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Month: October 2021

Community Scheme Disputes and the Ombud’s Powers to Resolve Them

“[The Ombud} has been given wide inquisitorial powers whereby such disputes can be resolved as informally and cheaply as possible by means of qualified conciliators and adjudicators, without the need for legal representation, save in certain limited circumstances.” (Extract from first judgment below)

If you have a dispute with anyone in a “Community Scheme” – sectional title, Homeowners Association (HOA) or the like – remember that your first port of call should be the CSOS (Community Schemes Ombud Service).

What disputes can the Ombud resolve?

Disputes are inevitable in any community situation, with sources of conflict ranging from noise issues to problem pets, common area usage disagreements, parking space complaints and so on – the list is endless. Another perennial battleground is owners fighting with administrators (normally a body corporate or Homeowners Association) over levies, rules and regulations, and the like.

The Ombud’s mandate here is wide, with the CSOS promising “affordable, reliable justice” via its conciliation and alternate dispute resolution process for anyone party to, or “materially affected by” any of a wide range of disputes including levy disputes, nuisance complaints, repairs and maintenance disputes, complex meetings, financial, governance and management issues, exclusive use rights and the like – the list is long and widely-worded.

How does it work?

Costs are low and the process is straightforward, with legal representation restricted to cases where the adjudicator and all parties agree to it or where the adjudicator decides that a party cannot deal with the adjudication without it. There are media reports of the CSOS struggling in practice to provide the quick and reliable service promised on its website, but all in all, it should generally be your first port of call. In fact the High Court has now warned that you will almost always have no choice in the matter.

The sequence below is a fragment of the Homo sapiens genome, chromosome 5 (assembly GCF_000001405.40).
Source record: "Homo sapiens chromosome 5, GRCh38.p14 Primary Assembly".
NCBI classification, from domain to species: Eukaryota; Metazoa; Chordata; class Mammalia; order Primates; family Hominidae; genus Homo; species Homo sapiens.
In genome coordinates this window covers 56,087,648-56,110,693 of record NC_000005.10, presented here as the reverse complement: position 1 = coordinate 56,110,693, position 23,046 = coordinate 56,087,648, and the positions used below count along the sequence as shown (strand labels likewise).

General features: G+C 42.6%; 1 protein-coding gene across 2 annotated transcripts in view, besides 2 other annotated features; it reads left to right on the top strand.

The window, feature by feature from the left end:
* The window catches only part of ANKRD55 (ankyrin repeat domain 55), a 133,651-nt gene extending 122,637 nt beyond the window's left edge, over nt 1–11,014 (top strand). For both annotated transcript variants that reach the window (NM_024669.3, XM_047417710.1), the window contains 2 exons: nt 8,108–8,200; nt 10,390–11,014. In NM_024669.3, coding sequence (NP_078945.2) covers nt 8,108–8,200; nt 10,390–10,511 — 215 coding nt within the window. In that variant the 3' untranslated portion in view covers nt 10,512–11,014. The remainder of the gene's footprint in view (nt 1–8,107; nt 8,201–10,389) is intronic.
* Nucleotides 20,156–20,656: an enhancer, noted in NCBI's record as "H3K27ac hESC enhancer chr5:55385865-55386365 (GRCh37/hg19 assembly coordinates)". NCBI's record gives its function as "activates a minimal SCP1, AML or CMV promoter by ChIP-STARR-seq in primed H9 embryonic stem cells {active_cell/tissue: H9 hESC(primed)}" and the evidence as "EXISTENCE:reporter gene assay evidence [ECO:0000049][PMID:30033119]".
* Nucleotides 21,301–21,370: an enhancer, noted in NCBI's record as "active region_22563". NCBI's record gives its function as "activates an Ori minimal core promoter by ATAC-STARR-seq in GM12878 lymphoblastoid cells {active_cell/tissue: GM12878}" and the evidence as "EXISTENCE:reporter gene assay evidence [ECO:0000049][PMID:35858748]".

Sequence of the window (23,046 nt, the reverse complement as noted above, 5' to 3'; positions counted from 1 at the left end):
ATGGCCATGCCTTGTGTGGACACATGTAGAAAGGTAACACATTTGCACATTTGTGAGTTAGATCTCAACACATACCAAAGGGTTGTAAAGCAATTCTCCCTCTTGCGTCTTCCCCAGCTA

You must approach the Ombud before you go to court, unless…

The High Court has now stated categorically that, whenever the CSOS has the power to adjudicate a dispute, you have to go that route first and can only go direct to court in exceptional circumstances –

  • The scene in this first case is an inner-city 10 storey mixed-use sectional title scheme. The parties are on the one hand a group of loft owners unhappy with a new biometric security/access control system and with a new conduct rule limiting their right to lease out their loft apartments on a short-term basis; on the other, the body corporate trying to resolve security issues in the building with the new rules.
  • The loft owners asked the High Court to intervene as a matter of urgency and were soundly defeated, with the Court ordering them to pay costs on the punitive attorney-and-client scale after finding that “…this is not only a matter which should not have been brought before this Court and should have been taken to the Ombud, but is also one which constitutes an abuse of process…”.